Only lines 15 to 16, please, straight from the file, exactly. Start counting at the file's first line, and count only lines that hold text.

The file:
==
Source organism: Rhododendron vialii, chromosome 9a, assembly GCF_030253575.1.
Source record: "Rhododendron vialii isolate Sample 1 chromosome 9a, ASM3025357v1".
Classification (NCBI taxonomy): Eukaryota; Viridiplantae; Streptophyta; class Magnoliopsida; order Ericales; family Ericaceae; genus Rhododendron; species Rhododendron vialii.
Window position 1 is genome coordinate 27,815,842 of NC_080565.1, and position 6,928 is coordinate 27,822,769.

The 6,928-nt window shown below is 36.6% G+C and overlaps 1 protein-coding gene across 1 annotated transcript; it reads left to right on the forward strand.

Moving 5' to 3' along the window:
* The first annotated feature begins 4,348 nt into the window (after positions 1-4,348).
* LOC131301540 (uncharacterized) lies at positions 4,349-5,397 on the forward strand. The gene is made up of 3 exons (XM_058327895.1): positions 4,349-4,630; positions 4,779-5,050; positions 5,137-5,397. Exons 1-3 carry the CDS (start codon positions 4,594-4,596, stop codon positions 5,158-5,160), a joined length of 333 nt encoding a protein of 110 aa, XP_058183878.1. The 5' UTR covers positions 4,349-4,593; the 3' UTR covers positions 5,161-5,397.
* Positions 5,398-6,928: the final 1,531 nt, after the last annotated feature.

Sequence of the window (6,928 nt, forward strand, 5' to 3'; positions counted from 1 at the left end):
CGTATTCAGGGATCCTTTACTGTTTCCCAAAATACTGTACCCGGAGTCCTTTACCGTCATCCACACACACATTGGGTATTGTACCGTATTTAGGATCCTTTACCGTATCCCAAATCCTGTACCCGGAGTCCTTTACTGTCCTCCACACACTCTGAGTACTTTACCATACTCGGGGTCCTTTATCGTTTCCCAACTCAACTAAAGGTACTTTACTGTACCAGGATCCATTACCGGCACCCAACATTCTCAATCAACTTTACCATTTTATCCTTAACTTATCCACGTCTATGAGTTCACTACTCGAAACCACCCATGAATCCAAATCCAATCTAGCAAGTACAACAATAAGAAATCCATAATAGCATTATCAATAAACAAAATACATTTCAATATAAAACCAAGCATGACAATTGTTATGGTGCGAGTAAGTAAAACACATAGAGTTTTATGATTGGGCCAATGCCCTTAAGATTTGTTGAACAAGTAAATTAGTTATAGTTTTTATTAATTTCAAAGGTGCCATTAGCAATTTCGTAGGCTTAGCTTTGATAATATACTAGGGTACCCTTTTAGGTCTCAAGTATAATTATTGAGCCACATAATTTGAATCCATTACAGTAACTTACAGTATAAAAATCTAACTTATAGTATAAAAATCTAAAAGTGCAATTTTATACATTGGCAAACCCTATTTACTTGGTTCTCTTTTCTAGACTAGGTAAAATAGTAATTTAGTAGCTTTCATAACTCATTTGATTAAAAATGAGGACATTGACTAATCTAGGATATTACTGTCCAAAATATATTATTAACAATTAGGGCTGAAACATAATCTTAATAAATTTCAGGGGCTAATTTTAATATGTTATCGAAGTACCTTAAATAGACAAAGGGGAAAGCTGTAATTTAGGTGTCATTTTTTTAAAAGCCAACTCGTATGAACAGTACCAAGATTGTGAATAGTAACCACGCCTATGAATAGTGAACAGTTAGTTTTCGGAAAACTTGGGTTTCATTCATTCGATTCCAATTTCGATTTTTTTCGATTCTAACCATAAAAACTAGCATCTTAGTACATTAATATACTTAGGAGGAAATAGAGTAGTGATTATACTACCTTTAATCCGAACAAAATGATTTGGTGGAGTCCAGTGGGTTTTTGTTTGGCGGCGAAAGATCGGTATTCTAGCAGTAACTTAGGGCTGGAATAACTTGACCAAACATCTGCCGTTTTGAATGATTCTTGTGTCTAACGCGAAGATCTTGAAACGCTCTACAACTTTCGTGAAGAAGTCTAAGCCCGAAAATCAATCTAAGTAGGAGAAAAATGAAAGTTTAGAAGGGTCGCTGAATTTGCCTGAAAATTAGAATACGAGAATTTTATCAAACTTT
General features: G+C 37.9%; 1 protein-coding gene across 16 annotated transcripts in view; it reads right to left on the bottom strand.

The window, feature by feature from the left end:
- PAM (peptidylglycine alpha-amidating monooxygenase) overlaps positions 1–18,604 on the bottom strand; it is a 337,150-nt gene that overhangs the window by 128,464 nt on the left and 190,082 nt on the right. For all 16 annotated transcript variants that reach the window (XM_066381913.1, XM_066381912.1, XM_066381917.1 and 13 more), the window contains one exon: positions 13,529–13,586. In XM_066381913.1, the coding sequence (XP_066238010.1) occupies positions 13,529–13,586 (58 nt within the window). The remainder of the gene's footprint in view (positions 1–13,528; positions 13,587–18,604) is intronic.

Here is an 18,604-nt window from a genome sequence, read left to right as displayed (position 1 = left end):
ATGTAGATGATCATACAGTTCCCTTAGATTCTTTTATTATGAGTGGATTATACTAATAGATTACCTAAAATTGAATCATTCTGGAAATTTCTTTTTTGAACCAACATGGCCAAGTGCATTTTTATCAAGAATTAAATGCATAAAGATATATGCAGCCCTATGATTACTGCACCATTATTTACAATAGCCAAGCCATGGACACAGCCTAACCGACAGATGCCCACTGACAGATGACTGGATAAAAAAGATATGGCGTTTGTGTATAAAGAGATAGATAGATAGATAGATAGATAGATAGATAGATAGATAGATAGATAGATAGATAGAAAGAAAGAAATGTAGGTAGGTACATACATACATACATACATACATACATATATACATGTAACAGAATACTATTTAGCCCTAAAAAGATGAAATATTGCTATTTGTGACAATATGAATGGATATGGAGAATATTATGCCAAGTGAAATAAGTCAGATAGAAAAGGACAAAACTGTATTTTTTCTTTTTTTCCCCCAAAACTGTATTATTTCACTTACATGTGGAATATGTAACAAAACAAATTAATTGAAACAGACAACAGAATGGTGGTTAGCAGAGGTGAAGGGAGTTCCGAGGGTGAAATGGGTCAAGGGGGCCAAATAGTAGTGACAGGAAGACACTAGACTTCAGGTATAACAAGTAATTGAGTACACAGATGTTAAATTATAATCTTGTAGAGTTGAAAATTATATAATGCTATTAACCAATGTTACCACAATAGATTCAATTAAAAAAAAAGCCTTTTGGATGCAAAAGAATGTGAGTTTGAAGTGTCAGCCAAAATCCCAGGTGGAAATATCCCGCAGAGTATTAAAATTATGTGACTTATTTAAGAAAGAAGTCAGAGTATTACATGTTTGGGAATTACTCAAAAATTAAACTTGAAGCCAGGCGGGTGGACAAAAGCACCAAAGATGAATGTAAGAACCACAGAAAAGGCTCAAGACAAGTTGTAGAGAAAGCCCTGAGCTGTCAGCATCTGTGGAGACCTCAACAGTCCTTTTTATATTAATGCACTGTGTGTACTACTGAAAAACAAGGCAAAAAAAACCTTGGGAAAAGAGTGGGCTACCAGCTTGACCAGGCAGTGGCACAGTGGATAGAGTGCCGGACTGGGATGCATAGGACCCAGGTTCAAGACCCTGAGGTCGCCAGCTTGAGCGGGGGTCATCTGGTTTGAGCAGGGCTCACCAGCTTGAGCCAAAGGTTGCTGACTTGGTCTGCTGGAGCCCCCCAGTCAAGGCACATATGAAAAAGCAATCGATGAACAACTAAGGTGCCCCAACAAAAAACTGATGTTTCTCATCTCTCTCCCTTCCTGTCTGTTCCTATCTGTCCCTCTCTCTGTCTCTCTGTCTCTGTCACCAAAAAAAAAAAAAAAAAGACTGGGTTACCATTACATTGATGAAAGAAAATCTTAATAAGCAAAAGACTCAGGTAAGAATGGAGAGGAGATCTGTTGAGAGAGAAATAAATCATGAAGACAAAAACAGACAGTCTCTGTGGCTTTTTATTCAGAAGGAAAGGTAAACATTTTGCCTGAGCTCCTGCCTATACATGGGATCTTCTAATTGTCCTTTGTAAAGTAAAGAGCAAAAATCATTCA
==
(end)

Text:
Here is an 18,604-nt window from a genome sequence, read left to right as displayed (position 1 = left end):
ATGTAGATGATCATACAGTTCCCTTAGATTCTTTTATTATGAGTGGATTATACTAATAGATTACCTAAAATTGAATCATTCTGGAAATTTCTTTTTTGAACCAACATGGCCAAGTGCATTTTTATCAAGAATTAAATGCATAAAGATATATGCAGCCCTATGATTACTGCACCATTATTTACAATAGCCAAGCCATGGACACAGCCTAACCGACAGATGCCCACTGACAGATGACTGGATAAAAAAGATATGGCGTTTGTGTATAAAGAGATAGATAGATAGATAGATAGATAGATAGATAGATAGATAGATAGATAGATAGATAGAAAGAAAGAAATGTAGGTAGGTACATACATACATACATACATACATACATATATACATGTAACAGAATACTATTTAGCCCTAAAAAGATGAAATATTGCTATTTGTGACAATATGAATGGATATGGAGAATATTATGCCAAGTGAAATAAGTCAGATAGAAAAGGACAAAACTGTATTTTTTCTTTTTTTCCCCCAAAACTGTATTATTTCACTTACATGTGGAATATGTAACAAAACAAATTAATTGAAACAGACAACAGAATGGTGGTTAGCAGAGGTGAAGGGAGTTCCGAGGGTGAAATGGGTCAAGGGGGCCAAATAGTAGTGACAGGAAGACACTAGACTTCAGGTATAACAAGTAATTGAGTACACAGATGTTAAATTATAATCTTGTAGAGTTGAAAATTATATAATGCTATTAACCAATGTTACCACAATAGATTCAATTAAAAAAAAAGCCTTTTGGATGCAAAAGAATGTGAGTTTGAAGTGTCAGCCAAAATCCCAGGTGGAAATATCCCGCAGAGTATTAAAATTATGTGACTTATTTAAGAAAGAAGTCAGAGTATTACATGTTTGGGAATTACTCAAAAATTAAACTTGAAGCCAGGCGGGTGGACAAAAGCACCAAAGATGAATGTAAGAACCACAGAAAAGGCTCAAGACAAGTTGTAGAGAAAGCCCTGAGCTGTCAGCATCTGTGGAGACCTCAACAGTCCTTTTTATATTAATGCACTGTGTGTACTACTGAAAAACAAGGCAAAAAAAACCTTGGGAAAAGAGTGGGCTACCAGCTTGACCAGGCAGTGGCACAGTGGATAGAGTGCCGGACTGGGATGCATAGGACCCAGGTTCAAGACCCTGAGGTCGCCAGCTTGAGCGGGGGTCATCTGGTTTGAGCAGGGCTCACCAGCTTGAGCCAAAGGTTGCTGACTTGGTCTGCTGGAGCCCCCCAGTCAAGGCACATATGAAAAAGCAATCGATGAACAACTAAGGTGCCCCAACAAAAAACTGATGTTTCTCATCTCTCTCCCTTCCTGTCTGTTCCTATCTGTCCCTCTCTCTGTCTCTCTGTCTCTGTCACCAAAAAAAAAAAAAAAAAGACTGGGTTACCATTACATTGATGAAAGAAAATCTTAATAAGCAAAAGACTCAGGTAAGAATGGAGAGGAGATCTGTTGAGAGAGAAATAAATCATGAAGACAAAAACAGACAGTCTCTGTGGCTTTTTATTCAGAAGGAAAGGTAAACATTTTGCCTGAGCTCCTGCCTATACATGGGATCTTCTAATTGTCCTTTGTAAAGTAAAGAGCAAAAATCATTCA